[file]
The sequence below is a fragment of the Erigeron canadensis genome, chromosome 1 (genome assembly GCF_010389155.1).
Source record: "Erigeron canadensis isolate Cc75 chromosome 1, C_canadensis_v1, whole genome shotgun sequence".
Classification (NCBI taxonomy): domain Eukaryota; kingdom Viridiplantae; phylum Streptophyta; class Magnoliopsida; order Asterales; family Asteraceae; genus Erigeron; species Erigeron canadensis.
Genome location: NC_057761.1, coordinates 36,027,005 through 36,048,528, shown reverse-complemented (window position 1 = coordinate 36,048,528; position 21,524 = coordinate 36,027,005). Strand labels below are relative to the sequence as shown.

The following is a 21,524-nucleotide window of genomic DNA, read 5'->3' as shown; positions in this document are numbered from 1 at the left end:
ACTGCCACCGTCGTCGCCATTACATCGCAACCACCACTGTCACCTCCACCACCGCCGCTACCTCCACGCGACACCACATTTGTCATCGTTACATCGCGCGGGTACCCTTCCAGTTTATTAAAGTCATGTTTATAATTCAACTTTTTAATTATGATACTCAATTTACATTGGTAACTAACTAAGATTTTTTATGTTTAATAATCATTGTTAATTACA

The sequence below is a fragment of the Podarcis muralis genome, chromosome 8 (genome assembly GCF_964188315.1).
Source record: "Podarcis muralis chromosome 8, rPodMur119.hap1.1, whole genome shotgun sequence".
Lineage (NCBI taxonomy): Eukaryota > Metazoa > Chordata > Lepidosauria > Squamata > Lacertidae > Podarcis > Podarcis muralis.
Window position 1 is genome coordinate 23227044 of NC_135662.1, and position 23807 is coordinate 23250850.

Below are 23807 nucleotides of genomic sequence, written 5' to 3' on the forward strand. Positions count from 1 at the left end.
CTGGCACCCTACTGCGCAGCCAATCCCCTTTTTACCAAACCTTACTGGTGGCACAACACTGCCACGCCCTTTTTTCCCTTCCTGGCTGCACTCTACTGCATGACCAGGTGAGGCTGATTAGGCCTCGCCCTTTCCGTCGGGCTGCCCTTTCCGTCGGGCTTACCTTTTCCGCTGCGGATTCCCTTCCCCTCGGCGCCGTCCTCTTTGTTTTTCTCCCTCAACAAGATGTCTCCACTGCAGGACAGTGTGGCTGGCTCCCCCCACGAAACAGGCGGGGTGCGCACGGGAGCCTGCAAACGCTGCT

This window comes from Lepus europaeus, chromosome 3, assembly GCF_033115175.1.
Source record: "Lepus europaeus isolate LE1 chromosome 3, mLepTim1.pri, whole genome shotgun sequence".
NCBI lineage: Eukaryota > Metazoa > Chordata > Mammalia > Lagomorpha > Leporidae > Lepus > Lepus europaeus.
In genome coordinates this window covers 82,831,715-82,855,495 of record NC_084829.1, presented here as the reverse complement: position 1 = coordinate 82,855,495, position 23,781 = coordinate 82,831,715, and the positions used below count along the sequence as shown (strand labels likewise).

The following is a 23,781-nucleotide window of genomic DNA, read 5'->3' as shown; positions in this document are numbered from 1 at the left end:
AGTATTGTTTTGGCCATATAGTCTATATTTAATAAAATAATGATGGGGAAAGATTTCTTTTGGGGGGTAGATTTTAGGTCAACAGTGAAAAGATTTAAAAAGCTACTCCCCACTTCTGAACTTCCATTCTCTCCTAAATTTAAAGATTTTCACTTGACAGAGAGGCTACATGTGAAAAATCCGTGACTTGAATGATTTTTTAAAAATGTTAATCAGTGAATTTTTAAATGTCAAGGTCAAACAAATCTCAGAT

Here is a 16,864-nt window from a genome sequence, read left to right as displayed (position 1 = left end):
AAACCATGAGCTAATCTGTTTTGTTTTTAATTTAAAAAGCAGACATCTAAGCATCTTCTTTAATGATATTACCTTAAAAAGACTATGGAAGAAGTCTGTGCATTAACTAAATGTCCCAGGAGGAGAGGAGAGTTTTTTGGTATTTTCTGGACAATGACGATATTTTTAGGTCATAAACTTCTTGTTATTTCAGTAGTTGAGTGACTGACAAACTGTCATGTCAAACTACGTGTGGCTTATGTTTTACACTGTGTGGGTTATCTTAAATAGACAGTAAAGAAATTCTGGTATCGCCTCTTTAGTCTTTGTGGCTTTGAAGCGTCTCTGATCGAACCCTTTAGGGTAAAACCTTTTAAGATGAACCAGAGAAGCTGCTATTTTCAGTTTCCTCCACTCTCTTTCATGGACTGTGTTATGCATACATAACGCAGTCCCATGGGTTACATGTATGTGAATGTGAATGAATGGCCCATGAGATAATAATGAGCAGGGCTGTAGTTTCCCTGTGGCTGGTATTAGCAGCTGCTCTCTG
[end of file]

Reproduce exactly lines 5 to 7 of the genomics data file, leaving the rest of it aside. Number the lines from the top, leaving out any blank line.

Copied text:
The following is a 21,524-nucleotide window of genomic DNA, read 5'->3' as shown; positions in this document are numbered from 1 at the left end:
ACTGCCACCGTCGTCGCCATTACATCGCAACCACCACTGTCACCTCCACCACCGCCGCTACCTCCACGCGACACCACATTTGTCATCGTTACATCGCGCGGGTACCCTTCCAGTTTATTAAAGTCATGTTTATAATTCAACTTTTTAATTATGATACTCAATTTACATTGGTAACTAACTAAGATTTTTTATGTTTAATAATCATTGTTAATTACA

The sequence below is a fragment of the Podarcis muralis genome, chromosome 8 (genome assembly GCF_964188315.1).